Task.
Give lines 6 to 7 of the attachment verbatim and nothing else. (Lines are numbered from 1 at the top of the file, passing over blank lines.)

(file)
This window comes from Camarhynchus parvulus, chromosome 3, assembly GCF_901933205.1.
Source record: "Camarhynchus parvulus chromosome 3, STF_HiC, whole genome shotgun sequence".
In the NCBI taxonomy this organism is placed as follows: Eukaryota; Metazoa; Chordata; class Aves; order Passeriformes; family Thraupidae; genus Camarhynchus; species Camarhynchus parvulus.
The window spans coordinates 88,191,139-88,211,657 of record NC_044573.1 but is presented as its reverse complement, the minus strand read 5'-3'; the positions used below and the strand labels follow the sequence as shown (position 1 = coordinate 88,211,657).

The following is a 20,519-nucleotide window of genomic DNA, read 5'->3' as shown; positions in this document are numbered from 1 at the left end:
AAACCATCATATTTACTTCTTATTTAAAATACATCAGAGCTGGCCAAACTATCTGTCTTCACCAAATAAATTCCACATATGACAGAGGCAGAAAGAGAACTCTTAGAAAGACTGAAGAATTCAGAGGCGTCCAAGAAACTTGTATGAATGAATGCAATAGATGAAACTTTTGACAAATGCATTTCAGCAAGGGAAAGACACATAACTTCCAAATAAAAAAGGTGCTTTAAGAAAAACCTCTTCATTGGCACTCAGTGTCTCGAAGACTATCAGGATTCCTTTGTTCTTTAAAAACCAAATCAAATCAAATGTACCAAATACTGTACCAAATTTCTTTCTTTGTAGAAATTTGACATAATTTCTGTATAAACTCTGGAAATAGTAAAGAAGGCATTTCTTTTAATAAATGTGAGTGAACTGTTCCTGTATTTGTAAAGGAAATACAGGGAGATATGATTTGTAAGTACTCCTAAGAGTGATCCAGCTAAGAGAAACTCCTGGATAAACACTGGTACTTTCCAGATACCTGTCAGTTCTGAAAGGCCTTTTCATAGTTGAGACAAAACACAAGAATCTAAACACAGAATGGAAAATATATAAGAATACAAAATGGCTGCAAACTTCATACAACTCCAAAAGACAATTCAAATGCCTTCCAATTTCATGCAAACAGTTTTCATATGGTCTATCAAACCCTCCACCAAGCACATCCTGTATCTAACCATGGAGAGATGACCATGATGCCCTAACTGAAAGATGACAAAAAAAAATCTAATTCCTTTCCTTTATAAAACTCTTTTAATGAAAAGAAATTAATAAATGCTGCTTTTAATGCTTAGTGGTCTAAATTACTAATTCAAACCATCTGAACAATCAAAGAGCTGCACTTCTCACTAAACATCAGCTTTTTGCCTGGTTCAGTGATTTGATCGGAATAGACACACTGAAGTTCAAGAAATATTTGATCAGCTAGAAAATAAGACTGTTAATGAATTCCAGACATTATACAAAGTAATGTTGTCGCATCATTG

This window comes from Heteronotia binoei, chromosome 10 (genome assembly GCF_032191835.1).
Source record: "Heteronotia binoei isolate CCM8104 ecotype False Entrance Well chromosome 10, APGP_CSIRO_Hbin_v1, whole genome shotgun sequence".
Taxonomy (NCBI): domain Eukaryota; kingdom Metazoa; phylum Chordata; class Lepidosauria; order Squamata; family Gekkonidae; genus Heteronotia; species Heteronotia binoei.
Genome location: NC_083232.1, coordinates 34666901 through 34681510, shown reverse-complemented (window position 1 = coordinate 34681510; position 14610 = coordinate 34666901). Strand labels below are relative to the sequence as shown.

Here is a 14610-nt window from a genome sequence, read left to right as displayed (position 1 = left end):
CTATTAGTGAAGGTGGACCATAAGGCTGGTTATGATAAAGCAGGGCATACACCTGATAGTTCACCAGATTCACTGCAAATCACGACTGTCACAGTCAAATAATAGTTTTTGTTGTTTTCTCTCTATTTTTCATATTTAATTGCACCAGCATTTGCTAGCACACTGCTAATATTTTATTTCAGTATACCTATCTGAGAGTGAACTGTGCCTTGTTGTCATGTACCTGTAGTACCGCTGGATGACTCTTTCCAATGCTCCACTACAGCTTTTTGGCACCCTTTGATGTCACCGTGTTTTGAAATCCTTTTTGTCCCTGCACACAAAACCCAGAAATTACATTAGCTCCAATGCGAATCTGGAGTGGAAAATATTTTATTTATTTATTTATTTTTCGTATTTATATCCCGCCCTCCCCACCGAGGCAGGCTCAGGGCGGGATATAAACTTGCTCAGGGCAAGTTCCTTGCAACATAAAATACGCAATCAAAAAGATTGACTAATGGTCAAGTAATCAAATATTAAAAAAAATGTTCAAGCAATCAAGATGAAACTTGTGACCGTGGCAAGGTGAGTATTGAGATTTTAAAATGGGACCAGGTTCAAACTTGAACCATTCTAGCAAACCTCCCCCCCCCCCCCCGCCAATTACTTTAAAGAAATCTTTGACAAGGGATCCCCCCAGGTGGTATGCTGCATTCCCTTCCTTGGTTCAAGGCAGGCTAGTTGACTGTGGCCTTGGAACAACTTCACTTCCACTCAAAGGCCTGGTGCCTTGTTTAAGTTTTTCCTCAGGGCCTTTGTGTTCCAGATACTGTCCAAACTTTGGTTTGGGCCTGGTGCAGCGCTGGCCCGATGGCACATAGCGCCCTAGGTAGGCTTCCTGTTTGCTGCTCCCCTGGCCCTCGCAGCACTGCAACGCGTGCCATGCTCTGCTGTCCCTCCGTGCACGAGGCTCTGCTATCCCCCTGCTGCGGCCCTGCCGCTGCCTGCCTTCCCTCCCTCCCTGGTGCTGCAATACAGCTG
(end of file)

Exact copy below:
AAACCATCATATTTACTTCTTATTTAAAATACATCAGAGCTGGCCAAACTATCTGTCTTCACCAAATAAATTCCACATATGACAGAGGCAGAAAGAGAACTCTTAGAAAGACTGAAGAATTCAGAGGCGTCCAAGAAACTTGTATGAATGAATGCAATAGATGAAACTTTTGACAAATGCATTTCAGCAAGGGAAAGACACATAACTTCCAAATAAAAAAGGTGCTTTAAGAAAAACCTCTTCATTGGCACTCAGTGTCTCGAAGACTATCAGGATTCCTTTGTTCTTTAAAAACCAAATCAAATCAAATGTACCAAATACTGTACCAAATTTCTTTCTTTGTAGAAATTTGACATAATTTCTGTATAAACTCTGGAAATAGTAAAGAAGGCATTTCTTTTAATAAATGTGAGTGAACTGTTCCTGTATTTGTAAAGGAAATACAGGGAGATATGATTTGTAAGTACTCCTAAGAGTGATCCAGCTAAGAGAAACTCCTGGATAAACACTGGTACTTTCCAGATACCTGTCAGTTCTGAAAGGCCTTTTCATAGTTGAGACAAAACACAAGAATCTAAACACAGAATGGAAAATATATAAGAATACAAAATGGCTGCAAACTTCATACAACTCCAAAAGACAATTCAAATGCCTTCCAATTTCATGCAAACAGTTTTCATATGGTCTATCAAACCCTCCACCAAGCACATCCTGTATCTAACCATGGAGAGATGACCATGATGCCCTAACTGAAAGATGACAAAAAAAAATCTAATTCCTTTCCTTTATAAAACTCTTTTAATGAAAAGAAATTAATAAATGCTGCTTTTAATGCTTAGTGGTCTAAATTACTAATTCAAACCATCTGAACAATCAAAGAGCTGCACTTCTCACTAAACATCAGCTTTTTGCCTGGTTCAGTGATTTGATCGGAATAGACACACTGAAGTTCAAGAAATATTTGATCAGCTAGAAAATAAGACTGTTAATGAATTCCAGACATTATACAAAGTAATGTTGTCGCATCATTG

This window comes from Heteronotia binoei, chromosome 10 (genome assembly GCF_032191835.1).